The standard shuffle algorithm is called the Fisher-Yates shuffle (or less frequently, Knuth shuffle). I coded up a demo. The demo relies on a program-defined class that can generate reproducible pseudo-random numbers.
The calling code looks like:
let v = vecRange(8); // creates [0, 1, 2, .. 7] shuffle(v, 1); // 1 is a seed value for randomness // values in v now in different order
The whole idea here is that when training a neural network using back-propagation (also called stochastic gradient descent), it’s critically important that you visit the training items in a different, random order, on each pass (“epoch”).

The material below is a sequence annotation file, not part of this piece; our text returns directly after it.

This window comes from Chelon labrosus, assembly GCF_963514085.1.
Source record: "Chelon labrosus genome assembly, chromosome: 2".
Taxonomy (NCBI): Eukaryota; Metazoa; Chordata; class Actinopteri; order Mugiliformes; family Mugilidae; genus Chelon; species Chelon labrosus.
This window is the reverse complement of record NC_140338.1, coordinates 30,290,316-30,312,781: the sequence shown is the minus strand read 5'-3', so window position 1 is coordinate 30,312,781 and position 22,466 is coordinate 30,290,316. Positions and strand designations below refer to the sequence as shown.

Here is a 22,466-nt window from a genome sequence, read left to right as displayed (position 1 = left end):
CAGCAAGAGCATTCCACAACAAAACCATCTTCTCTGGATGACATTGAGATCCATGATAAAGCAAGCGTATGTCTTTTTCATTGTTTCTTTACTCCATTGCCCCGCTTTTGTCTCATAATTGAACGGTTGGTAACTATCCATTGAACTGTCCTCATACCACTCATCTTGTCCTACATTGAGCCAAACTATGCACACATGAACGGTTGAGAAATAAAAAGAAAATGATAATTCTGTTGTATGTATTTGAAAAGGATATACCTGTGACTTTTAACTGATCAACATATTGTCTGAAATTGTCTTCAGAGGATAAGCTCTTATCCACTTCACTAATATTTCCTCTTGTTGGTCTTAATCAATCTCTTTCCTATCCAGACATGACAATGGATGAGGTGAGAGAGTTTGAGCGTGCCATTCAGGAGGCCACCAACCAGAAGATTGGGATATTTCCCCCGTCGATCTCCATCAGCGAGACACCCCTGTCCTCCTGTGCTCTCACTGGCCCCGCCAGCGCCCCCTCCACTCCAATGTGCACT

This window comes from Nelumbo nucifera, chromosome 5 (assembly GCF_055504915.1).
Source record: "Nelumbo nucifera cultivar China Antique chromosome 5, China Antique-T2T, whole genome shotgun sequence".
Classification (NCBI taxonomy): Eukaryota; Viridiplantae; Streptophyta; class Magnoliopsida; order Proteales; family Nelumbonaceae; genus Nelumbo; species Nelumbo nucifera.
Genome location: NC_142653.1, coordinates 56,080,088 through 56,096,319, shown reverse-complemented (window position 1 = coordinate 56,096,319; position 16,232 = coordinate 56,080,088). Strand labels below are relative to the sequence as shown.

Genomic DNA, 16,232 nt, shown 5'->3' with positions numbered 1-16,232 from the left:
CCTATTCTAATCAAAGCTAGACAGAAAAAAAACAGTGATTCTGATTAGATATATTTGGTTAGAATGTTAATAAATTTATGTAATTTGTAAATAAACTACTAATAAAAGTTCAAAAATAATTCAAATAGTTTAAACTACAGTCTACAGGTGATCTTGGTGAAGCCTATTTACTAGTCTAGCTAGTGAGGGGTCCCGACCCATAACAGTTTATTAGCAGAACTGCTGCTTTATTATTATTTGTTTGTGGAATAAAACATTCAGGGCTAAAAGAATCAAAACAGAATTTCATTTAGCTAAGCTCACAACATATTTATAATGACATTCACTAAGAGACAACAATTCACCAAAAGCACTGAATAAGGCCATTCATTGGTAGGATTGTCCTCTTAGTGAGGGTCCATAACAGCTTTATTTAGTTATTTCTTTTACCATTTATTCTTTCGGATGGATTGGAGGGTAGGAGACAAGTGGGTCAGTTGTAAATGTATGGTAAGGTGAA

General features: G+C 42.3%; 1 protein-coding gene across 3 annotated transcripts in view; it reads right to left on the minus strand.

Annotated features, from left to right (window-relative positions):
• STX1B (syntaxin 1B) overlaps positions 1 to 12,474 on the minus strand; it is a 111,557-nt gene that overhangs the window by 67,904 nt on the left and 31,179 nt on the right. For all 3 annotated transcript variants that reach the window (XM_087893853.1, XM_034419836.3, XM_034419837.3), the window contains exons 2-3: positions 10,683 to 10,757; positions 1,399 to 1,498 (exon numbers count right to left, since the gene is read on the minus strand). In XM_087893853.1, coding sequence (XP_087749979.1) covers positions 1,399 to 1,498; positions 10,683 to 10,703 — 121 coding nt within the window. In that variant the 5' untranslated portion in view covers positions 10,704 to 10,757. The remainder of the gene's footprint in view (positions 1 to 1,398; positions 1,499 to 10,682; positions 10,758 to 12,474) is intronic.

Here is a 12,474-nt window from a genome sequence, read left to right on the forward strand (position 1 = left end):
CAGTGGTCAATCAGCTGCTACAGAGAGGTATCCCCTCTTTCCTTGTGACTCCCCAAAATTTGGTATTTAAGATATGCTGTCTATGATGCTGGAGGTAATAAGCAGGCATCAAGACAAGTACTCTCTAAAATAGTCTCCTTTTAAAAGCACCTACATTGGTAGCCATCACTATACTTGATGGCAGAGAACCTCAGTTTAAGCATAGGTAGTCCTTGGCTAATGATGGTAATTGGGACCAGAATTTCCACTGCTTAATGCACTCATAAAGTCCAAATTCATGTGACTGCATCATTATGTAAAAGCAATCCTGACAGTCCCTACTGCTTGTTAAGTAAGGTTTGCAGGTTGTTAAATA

One of the very first jigsaw puzzles made was a map of Europe (1766). I did a Disney villainesses puzzle over Christmas – it was surprisingly difficult. Clever face makeup for Halloween. I like jigsaw puzzles that feature historical topics, such as this one of the famous Confederate general Robert E. Lee from the American Civil War.